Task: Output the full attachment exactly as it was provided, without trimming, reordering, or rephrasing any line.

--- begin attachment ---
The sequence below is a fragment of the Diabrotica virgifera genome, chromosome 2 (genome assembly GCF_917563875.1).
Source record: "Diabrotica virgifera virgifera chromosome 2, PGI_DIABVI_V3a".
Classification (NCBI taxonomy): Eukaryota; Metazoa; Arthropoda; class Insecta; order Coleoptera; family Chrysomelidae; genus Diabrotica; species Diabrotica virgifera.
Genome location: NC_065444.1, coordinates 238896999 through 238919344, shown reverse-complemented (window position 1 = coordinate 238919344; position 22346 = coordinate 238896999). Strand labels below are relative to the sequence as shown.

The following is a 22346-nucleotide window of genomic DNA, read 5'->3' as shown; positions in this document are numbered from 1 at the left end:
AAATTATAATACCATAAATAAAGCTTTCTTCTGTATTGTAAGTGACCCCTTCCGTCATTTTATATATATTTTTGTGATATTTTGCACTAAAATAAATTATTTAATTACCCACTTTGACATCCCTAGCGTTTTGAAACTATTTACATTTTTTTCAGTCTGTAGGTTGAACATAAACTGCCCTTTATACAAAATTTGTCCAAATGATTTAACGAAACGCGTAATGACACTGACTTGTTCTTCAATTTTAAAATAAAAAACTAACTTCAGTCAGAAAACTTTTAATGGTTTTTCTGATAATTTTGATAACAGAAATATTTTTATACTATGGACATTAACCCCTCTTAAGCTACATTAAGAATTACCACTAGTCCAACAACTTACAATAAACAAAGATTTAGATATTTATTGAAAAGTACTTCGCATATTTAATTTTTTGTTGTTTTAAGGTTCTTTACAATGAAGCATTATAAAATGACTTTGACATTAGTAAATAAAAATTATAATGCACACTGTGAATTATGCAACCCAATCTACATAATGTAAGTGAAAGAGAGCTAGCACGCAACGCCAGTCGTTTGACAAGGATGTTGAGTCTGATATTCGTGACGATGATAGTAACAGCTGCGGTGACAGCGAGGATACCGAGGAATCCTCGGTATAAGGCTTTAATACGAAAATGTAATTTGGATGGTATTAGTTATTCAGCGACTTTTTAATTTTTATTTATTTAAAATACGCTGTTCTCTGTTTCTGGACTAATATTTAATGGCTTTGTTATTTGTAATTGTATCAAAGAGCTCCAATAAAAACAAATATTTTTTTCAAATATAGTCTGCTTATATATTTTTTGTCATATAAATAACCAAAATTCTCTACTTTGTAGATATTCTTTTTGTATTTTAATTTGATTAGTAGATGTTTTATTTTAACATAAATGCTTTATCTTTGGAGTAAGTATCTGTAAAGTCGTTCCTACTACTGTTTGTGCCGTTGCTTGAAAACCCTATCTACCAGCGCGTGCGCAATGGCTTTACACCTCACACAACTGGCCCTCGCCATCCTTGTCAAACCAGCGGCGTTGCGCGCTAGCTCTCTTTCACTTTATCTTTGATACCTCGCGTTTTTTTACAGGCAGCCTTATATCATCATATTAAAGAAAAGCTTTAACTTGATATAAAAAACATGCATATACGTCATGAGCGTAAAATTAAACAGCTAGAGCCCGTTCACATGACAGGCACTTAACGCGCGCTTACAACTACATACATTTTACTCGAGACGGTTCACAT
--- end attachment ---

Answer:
The sequence below is a fragment of the Diabrotica virgifera genome, chromosome 2 (genome assembly GCF_917563875.1).
Source record: "Diabrotica virgifera virgifera chromosome 2, PGI_DIABVI_V3a".
Classification (NCBI taxonomy): Eukaryota; Metazoa; Arthropoda; class Insecta; order Coleoptera; family Chrysomelidae; genus Diabrotica; species Diabrotica virgifera.
Genome location: NC_065444.1, coordinates 238896999 through 238919344, shown reverse-complemented (window position 1 = coordinate 238919344; position 22346 = coordinate 238896999). Strand labels below are relative to the sequence as shown.

The following is a 22346-nucleotide window of genomic DNA, read 5'->3' as shown; positions in this document are numbered from 1 at the left end:
AAATTATAATACCATAAATAAAGCTTTCTTCTGTATTGTAAGTGACCCCTTCCGTCATTTTATATATATTTTTGTGATATTTTGCACTAAAATAAATTATTTAATTACCCACTTTGACATCCCTAGCGTTTTGAAACTATTTACATTTTTTTCAGTCTGTAGGTTGAACATAAACTGCCCTTTATACAAAATTTGTCCAAATGATTTAACGAAACGCGTAATGACACTGACTTGTTCTTCAATTTTAAAATAAAAAACTAACTTCAGTCAGAAAACTTTTAATGGTTTTTCTGATAATTTTGATAACAGAAATATTTTTATACTATGGACATTAACCCCTCTTAAGCTACATTAAGAATTACCACTAGTCCAACAACTTACAATAAACAAAGATTTAGATATTTATTGAAAAGTACTTCGCATATTTAATTTTTTGTTGTTTTAAGGTTCTTTACAATGAAGCATTATAAAATGACTTTGACATTAGTAAATAAAAATTATAATGCACACTGTGAATTATGCAACCCAATCTACATAATGTAAGTGAAAGAGAGCTAGCACGCAACGCCAGTCGTTTGACAAGGATGTTGAGTCTGATATTCGTGACGATGATAGTAACAGCTGCGGTGACAGCGAGGATACCGAGGAATCCTCGGTATAAGGCTTTAATACGAAAATGTAATTTGGATGGTATTAGTTATTCAGCGACTTTTTAATTTTTATTTATTTAAAATACGCTGTTCTCTGTTTCTGGACTAATATTTAATGGCTTTGTTATTTGTAATTGTATCAAAGAGCTCCAATAAAAACAAATATTTTTTTCAAATATAGTCTGCTTATATATTTTTTGTCATATAAATAACCAAAATTCTCTACTTTGTAGATATTCTTTTTGTATTTTAATTTGATTAGTAGATGTTTTATTTTAACATAAATGCTTTATCTTTGGAGTAAGTATCTGTAAAGTCGTTCCTACTACTGTTTGTGCCGTTGCTTGAAAACCCTATCTACCAGCGCGTGCGCAATGGCTTTACACCTCACACAACTGGCCCTCGCCATCCTTGTCAAACCAGCGGCGTTGCGCGCTAGCTCTCTTTCACTTTATCTTTGATACCTCGCGTTTTTTTACAGGCAGCCTTATATCATCATATTAAAGAAAAGCTTTAACTTGATATAAAAAACATGCATATACGTCATGAGCGTAAAATTAAACAGCTAGAGCCCGTTCACATGACAGGCACTTAACGCGCGCTTACAACTACATACATTTTACTCGAGACGGTTCACAT